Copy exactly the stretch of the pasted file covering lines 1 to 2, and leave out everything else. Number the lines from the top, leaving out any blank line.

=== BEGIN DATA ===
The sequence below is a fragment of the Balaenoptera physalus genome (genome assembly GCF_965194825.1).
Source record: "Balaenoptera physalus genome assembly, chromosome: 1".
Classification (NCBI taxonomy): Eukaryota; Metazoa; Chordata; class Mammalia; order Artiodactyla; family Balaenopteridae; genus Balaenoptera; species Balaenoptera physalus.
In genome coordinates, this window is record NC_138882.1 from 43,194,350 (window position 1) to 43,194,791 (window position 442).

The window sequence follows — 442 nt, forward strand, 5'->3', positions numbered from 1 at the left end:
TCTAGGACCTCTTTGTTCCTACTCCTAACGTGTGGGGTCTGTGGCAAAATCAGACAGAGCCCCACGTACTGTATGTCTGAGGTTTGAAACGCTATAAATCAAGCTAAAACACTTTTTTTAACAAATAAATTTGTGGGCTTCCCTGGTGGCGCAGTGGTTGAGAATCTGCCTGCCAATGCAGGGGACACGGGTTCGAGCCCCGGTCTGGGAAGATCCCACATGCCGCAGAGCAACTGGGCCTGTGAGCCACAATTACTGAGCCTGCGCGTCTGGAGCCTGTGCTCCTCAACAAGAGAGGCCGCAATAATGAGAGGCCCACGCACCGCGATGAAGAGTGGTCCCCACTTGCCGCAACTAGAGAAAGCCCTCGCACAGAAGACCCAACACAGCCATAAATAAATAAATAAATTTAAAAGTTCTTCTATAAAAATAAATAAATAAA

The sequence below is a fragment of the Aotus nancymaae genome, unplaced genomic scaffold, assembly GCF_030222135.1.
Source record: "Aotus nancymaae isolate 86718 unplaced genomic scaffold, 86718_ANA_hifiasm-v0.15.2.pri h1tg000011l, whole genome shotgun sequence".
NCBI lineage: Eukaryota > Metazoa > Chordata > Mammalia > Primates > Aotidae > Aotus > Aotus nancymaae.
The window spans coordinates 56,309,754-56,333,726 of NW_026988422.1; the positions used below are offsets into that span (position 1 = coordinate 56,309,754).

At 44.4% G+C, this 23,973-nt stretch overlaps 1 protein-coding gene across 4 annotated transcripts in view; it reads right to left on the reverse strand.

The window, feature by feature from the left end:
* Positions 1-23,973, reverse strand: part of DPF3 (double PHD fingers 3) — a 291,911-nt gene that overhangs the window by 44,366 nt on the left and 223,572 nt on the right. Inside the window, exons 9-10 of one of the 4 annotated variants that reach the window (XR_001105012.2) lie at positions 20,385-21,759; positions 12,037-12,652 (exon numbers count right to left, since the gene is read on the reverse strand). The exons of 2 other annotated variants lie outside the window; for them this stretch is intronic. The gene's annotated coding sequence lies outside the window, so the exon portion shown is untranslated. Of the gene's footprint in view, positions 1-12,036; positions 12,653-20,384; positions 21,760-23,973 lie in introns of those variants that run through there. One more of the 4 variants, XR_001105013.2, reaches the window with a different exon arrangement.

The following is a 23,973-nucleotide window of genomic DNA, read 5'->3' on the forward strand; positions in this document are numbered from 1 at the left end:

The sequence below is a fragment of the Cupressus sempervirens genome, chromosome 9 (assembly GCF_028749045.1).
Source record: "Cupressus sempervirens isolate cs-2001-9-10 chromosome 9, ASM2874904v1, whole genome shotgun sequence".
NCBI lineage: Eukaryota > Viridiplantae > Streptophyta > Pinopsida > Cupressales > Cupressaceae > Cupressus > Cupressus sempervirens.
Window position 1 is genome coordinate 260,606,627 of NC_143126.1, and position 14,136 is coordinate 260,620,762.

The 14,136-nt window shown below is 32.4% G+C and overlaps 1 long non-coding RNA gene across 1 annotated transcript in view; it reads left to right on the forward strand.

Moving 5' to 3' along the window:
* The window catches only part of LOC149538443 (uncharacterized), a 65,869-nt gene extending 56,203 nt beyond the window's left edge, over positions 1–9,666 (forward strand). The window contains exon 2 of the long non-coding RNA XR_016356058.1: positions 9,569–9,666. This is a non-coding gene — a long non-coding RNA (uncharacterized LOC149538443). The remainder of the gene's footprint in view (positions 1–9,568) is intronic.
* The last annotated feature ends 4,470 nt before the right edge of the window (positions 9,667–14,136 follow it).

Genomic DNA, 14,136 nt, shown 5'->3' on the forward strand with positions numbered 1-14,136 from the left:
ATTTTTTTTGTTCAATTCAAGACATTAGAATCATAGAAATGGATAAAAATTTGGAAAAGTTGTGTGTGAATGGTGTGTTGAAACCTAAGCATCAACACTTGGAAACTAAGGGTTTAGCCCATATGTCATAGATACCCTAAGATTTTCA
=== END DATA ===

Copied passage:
The sequence below is a fragment of the Balaenoptera physalus genome (genome assembly GCF_965194825.1).
Source record: "Balaenoptera physalus genome assembly, chromosome: 1".